Sharing a room with your baby might lead to less sleep, study finds

Babies should share a room with their parents until 6 months to a year, the American Academy of Pediatrics recommends, but a new study finds they don’t sleep as well in that scenario.

Have a baby and you’re not sleeping? It could be because you’re sharing a room with your baby.

Last October, the American Academy of Pediatrics issued new recommendations that at least until six months, preferably until age 1, your child should share a room with you, but not the same bed.

Now, a study, which will be published in the July issue of Pediatrics found that babies who shared a room with their parents slept less than those who did not. The study, called the Intervention Nurses Start Infants Growing on Health Trajectories, studied 230 mother-infant pairs from Jan. 2012 to March 2014. The infants fell into three categories: Those that were independent sleepers by 4 months (62 percent), those that were independent sleepers between 4 months and 9 months (27 percent), and those that were still sleeping in the same room as their parents at 9 months (11 percent).

The study was actually about obesity prevention, but researchers found that there were differences in bedtime routines. Babies who shared a room at 4 months were less likely to be put to bed before 8 p.m. They also were more likely to have something in their bed that shouldn’t be there such as a blanket, pillow or stuffed animal, and were more likely to be brought into their parents’ bed sometime in the night.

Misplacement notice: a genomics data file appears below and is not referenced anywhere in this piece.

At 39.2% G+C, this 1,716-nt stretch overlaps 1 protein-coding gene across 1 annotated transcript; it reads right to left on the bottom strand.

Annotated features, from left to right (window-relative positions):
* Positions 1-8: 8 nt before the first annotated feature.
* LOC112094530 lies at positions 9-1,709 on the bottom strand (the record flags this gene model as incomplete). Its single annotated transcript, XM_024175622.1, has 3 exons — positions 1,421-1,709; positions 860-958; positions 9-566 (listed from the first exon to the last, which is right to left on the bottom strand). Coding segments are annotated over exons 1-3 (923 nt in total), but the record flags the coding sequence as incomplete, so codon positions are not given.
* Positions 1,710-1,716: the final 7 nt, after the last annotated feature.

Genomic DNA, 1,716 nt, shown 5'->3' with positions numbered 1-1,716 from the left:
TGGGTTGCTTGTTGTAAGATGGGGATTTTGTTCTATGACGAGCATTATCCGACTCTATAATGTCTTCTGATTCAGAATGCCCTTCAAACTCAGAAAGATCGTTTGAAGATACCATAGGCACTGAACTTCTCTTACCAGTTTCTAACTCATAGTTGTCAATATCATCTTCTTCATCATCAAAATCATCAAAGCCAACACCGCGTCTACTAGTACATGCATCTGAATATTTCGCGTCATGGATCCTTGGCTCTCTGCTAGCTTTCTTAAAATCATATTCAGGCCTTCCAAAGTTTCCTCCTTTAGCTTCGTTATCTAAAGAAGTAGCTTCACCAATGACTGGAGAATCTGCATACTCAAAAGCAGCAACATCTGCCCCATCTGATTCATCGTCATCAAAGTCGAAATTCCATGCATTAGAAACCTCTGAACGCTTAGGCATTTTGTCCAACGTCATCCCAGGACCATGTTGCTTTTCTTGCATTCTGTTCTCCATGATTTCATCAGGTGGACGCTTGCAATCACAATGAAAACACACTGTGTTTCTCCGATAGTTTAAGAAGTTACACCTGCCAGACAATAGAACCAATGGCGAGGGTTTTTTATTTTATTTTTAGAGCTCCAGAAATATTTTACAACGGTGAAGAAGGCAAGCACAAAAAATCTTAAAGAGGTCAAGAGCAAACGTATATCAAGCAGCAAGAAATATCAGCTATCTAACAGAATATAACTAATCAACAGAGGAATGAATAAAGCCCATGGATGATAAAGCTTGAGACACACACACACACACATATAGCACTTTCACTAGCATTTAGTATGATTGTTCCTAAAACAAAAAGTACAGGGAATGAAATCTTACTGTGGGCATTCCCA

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How long babies slept was also different. By 9 months, the babies who had been sleeping independently at 4 months slept a stretch of 7 hours and 49 minutes in a row. The room-sharing babies were sleeping only 7 hours in a row at 9 months.

What researchers found was it was all about establishing those bedtime routines: When a baby gets put to sleep, how often a baby is fed in the middle of the night and whether a baby is fed back to sleep or goes back to sleep on his own.

The American Academy of Pediatrics doesn’t want to revise its new recommendations about room sharing, but it does acknowledge that parents want to get more sleep and that more research needs to be done to consider whether it should reverse its new policy.

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